REVIEW: Salsa Nocturna by Daniel José Older
The art of the verbal quip is on display in Salsa Nocturna, a debut collection of linked stories by Daniel José Older. Set in modern New York, most of the stories deal with the adventures of half-resurrected soulcatcher/ Agent of the New York Council of the Dead Carlos Delacruz as he deals with the various cases the bureaucratic organization throws his way. These include the absurd (a ghostly wooly mammoth) and the terrifying (a horde of soul-eating dolls on Staten Island). Some of the stories follow interlopers in Agent Delacruz’s life, such as a supernatural old woman who collects the city’s psychic stories, or a taxicab driver hired by Delacruz’s crew. The action scenes are full of spiritual mayhem and unfold like a movie, with quick cut scenes and rapidfire prose. These aspects alone are worth giving the collection a try. While not a novel, each story builds on another in a sustained narrative arc.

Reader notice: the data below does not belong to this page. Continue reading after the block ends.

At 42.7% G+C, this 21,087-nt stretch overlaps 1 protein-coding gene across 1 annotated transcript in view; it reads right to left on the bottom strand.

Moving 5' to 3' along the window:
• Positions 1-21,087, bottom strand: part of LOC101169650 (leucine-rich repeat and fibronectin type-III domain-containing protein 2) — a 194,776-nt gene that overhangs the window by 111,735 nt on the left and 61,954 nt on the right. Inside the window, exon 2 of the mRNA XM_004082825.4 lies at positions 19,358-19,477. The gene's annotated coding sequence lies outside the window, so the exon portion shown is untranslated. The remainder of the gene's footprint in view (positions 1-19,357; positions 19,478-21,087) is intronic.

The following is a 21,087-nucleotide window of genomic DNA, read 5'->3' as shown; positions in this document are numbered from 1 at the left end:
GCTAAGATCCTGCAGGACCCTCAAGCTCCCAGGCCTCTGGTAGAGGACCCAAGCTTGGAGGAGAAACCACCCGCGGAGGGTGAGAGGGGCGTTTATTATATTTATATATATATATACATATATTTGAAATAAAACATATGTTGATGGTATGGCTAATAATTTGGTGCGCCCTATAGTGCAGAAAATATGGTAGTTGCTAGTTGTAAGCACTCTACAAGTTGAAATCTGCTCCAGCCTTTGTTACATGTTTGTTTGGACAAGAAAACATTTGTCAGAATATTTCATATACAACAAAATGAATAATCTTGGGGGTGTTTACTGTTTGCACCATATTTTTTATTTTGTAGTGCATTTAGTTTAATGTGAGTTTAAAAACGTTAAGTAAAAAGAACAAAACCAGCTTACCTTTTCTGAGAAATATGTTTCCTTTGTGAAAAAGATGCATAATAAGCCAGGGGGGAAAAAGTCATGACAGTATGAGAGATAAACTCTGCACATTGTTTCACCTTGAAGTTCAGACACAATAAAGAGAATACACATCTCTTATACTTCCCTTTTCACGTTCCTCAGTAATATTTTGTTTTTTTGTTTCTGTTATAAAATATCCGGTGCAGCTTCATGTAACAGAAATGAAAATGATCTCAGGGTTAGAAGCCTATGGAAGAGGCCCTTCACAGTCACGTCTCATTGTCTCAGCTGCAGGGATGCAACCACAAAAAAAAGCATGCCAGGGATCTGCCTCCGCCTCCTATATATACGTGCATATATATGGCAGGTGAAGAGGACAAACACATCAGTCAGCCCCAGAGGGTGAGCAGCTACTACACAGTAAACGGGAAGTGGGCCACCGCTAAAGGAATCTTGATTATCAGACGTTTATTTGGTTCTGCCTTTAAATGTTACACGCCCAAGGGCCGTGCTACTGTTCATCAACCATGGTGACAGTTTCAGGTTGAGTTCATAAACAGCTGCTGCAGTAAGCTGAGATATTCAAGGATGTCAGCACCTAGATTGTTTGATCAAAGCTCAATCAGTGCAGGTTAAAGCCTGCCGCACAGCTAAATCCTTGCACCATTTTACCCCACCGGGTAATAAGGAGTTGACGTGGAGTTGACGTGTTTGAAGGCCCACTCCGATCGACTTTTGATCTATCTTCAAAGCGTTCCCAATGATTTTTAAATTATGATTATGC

But the real star is the voice the stories are told in. With one exception, all of the tales are deep first person narratives, full of messy and funny observations about the zeitgeist. Mostly centered around the black, Puerto Rican and Dominican enclaves of the city, the narratives are soaked in vernacular and inside jokes. Some of the best scenes in this short collection occur when the characters—particularly Delacruz’s ghostly sidekicks Riley and Gordo—shoot the shit with their crude gallows humor. New York City itself—from its various tribes to the hipster invasion—is very much a character. At times, the Salsa Nocturna reminded me of the witty genre-savvy of Joss Whedon, the nouveau noir of Walter Mosely, and the character-driven fiction of Junot Diaz.